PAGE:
COLLEGE PARK – Rep. Roscoe Bartlett, R-Frederick, has been elected seven times by wide margins and has 10 times as much money in the bank as his nearest challenger, but his campaign is taking no chances.
“The congressman goes and knocks on as many doors as possible. It takes time and effort to win, you have to meet the people,” said Melissa Bartlett, his campaign manager.
“We have to consider everything, not just money,” she said.
Don’t tell that to Savas Karas, a Democratic challenger who dropped out of the race July 25.
“The whole thing I found out about politics is that it’s not about your message it’s about how much money you raise,” Karas said. “People would ask, ‘Do you have $100,000 in the bank?’ and I’d say no and they’d say, ‘Call back when you have $100,000.'”
That has not fazed the remaining challengers, who think the time is ripe for an upset, despite Bartlett’s advantages in money and name recognition.
“Savas and I are very different, I will not drop out of the race because of money,” said Barry Kissin. The Democrat contributed $26,759 of his own money to his campaign, which had raised a total of $30,409 by June 30, according to his filing with the Federal Election Commission.
Bartlett, by comparison, reported spending $133,999 by June 30 and still having $361,000 cash on hand.
His closest challenger in fundraising is Democrat Andrew Duck, who had raised $101,315, spent $80,775 and had $20,539 on hand, according to the FEC. Lone Republican challenger Joseph T. Krysztoforski said he has raised about $22,000 for his campaign, but he had not filed a report with the FEC as of June 30.
Krysztoforski said he was urged to run by Republicans who believe it is time for someone “younger and more energetic” than Bartlett, who has been in office for 14 years.
Duck and Kissin believe voters want a change, too, but they think Bartlett will lose because of his association with President Bush and the Republican Party.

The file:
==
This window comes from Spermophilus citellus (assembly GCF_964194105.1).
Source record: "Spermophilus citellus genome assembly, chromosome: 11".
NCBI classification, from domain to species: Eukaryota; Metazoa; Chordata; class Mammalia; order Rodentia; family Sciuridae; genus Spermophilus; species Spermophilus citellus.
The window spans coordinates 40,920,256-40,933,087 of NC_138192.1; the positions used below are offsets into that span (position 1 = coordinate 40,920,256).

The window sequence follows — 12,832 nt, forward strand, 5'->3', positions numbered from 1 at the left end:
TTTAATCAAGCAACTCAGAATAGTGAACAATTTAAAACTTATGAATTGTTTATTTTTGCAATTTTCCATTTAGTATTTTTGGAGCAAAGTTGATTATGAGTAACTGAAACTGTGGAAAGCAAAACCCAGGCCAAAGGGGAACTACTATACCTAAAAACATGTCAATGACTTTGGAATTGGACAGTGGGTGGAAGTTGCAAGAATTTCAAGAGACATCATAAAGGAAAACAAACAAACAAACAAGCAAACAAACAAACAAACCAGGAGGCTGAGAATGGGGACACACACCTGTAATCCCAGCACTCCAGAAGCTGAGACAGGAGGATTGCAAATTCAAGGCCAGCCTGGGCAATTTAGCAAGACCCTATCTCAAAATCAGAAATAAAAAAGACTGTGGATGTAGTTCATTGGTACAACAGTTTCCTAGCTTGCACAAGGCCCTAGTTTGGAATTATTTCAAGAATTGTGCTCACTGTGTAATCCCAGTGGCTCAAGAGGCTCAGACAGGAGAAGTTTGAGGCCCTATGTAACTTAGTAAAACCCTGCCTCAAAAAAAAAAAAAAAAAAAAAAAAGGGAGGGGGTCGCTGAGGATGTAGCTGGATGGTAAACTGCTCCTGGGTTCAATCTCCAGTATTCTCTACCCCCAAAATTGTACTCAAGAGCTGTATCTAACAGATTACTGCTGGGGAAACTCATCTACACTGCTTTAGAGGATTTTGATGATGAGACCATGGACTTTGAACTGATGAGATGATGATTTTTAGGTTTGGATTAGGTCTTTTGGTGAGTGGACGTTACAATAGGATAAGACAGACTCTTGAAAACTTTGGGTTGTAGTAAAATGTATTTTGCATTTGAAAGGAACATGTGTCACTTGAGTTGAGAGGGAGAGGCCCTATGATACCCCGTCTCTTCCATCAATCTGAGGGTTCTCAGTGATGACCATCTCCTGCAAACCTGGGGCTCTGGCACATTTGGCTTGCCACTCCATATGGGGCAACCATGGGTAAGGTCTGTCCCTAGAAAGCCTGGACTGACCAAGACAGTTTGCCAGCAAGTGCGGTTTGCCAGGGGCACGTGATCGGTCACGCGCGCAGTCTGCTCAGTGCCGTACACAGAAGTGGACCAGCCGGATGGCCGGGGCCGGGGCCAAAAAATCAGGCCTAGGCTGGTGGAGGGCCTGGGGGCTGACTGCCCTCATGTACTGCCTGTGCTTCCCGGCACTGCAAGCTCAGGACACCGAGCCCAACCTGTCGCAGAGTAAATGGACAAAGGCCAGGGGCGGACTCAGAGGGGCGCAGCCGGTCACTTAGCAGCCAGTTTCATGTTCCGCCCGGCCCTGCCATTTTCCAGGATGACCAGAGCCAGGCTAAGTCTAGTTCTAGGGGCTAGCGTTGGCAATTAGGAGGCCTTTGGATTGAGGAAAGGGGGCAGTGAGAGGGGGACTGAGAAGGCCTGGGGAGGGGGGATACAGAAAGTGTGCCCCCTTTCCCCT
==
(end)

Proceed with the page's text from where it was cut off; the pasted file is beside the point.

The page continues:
“There is wide dissatisfaction with Bartlett,” said Robert Kellar, Duck’s campaign manager. “Bartlett is almost completely disconnected with the district. His name recognition and money will come back to haunt him.”
Kissin said Bartlett does not act on behalf of his constituents and has only been re-elected because he has not had a real challenger.
“I recognize that Bartlett has been winning, but the world is off-course and things have to change and they have to change now,” Kissin said.
Local Democratic leaders said both Kissin and Duck have done a good job of getting that message out.
“They have been very visible, they’re out in the community talking to people, focusing a lot on the Democratic vote and I think they’ll be credible,” said Robert Kresslein, chairman of the Frederick County Democratic Central Committee.
“There is a decent chance that the incumbent could lose because of the disapproval with the Bush administration, Republican Congress and the general direction that the country is going,” Kresslein said.
One Republican called that “wishful thinking.”
“Without a doubt, Bartlett will win, I’d put all my money on it,” said Tom Reinheimer, the chairman for the Montgomery County Republican Central Committee.
“Bartlett best represents the values and beliefs of constituents in the district and that district would not be best represented by a Democrat,” he said.
Pollster Patrick Gonzales, co-owner of Gonzales/Boyd Political Consulting, agreed that the 6th District is staunchly conservative and Republican and he doubted that Bartlett’s association with the president will harm him in the general election.
“The president’s association will not have impact, not enough to cost Bartlett the election,” Gonzales said.
Bartlett’s financial advantage cannot be ignored either, said Paul S. Herrnson, a professor of government and politics at the University of Maryland, College Park.
“Voters in the 6th District may be dissatisfied with Bartlett, but unless a challenger can raise the money to get his message out then Bartlett will win easily,” Herrnson said.
Which was the painful lesson that Karas learned.
“Everyone should run for office because we would completely change how we do politics,” he said.
-30- CNS 08-24-06